Why the last-minute timing and the rush? Had years of pangs of conscience reached a tipping point in humble, spirit-led deliberations at headquarters, and after heartfelt prayer the headquarters ministry had come to see that a shameful policy should be ended, because it was the right thing to do?
No, it was the godless IRS ruling. Note the timing: "in July 1970, the I.R.S. concluded that it could 'no longer legally justify allowing tax-exempt status to private schools which practice racial discrimination'" (http://www.nytimes.com/1983/05/25/us/excerpts-from-opinion-and-dissent-on-tax-status-of-schools.html).
Evidently, AC officialdom at Pasadena did not wait for the IRS to come calling directly before reacting with a hurried attempt to get in compliance at the last minute at Pasadena. The next year, 1971-72, the same policy was up and running at Big Sandy in a more orderly and timely manner. At Bricket Wood I continue to believe it is accurate that unmarried African-Americans/Africans were refused admission throughout the entire history of that campus from start to finish in 1974, notwithstanding 4902. I checked the 1969 Envoy and I see no black faces in the 1968-69 senior class or in any other class at Bricket Wood. I do see a senior woman that year identified as from India who looks Indian, Grace Clements. So technically Bricket Wood was not 100% white. But in the old South African tripartite division of white, colored, and black, Ms. Clements would not be regarded as black, simply because she was not white.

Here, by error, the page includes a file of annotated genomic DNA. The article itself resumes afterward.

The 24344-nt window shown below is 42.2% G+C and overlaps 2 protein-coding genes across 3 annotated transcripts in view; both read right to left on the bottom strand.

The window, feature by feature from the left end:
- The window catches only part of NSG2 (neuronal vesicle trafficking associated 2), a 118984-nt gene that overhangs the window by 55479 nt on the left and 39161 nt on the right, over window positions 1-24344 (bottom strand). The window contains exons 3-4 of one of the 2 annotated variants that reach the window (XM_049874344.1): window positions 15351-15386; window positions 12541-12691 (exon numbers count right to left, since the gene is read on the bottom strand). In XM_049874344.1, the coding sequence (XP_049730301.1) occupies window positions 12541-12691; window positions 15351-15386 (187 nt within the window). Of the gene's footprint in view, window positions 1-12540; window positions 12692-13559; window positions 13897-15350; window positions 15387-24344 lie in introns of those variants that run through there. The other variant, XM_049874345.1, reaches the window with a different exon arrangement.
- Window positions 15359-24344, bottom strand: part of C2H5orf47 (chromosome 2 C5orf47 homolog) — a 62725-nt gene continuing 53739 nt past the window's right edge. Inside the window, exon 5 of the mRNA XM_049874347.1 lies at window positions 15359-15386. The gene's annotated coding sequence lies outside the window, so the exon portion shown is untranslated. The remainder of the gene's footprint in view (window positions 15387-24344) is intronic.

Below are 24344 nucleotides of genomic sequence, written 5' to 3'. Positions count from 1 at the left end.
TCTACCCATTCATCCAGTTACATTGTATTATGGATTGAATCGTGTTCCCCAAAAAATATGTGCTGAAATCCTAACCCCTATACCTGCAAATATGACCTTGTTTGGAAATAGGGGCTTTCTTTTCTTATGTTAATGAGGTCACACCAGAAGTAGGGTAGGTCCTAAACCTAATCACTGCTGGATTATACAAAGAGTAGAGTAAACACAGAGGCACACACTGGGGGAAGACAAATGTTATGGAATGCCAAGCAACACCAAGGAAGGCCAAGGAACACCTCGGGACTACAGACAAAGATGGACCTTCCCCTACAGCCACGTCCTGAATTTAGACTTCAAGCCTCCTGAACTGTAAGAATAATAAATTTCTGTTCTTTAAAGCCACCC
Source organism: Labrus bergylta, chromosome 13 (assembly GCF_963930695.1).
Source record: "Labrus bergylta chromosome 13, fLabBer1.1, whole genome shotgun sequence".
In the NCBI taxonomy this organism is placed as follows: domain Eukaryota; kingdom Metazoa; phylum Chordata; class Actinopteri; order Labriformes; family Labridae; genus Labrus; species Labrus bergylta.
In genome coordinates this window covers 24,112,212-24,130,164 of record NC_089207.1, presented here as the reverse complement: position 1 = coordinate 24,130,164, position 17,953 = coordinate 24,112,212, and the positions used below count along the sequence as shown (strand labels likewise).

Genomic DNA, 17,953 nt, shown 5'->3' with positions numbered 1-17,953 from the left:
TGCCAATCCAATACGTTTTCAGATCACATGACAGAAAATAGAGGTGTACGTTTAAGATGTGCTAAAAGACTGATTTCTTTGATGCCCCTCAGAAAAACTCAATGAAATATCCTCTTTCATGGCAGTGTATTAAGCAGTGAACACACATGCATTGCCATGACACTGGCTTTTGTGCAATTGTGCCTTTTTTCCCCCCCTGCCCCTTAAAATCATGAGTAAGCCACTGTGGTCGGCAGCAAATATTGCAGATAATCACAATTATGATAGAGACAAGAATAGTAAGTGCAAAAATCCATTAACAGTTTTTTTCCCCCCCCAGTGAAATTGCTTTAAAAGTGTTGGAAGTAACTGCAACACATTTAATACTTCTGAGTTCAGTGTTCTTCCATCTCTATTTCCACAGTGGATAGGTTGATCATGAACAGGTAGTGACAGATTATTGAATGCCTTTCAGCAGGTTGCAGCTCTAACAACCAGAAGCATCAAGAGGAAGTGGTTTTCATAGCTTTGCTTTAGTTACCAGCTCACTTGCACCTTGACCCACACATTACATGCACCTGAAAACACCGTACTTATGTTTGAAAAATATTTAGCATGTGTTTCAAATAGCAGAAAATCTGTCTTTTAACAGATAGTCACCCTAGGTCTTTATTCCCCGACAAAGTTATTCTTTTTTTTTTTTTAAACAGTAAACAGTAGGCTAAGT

Until ca. 2005, all those years, I had just assumed that the racist admissions policy at AC had ended because church officials had come to see that it was wrong and ended it for that reason. I did not realize all those years, until I accidentally read about the Bob Jones University case, that the true reason was far less noble: it was the IRS ruling. I did not even realize until ca. 2005 that the changes in the US Ambassador campus policies never even happened at Bricket Wood. What does it feel like to be excluded, not included? Here is an email exchange of ca. 2005 with fellow student Murdock Gibbs (today a GCI elder) that brought this home to me:
The "Chicago South Side Congregation Documentary" (25 mins.) is really worth viewing.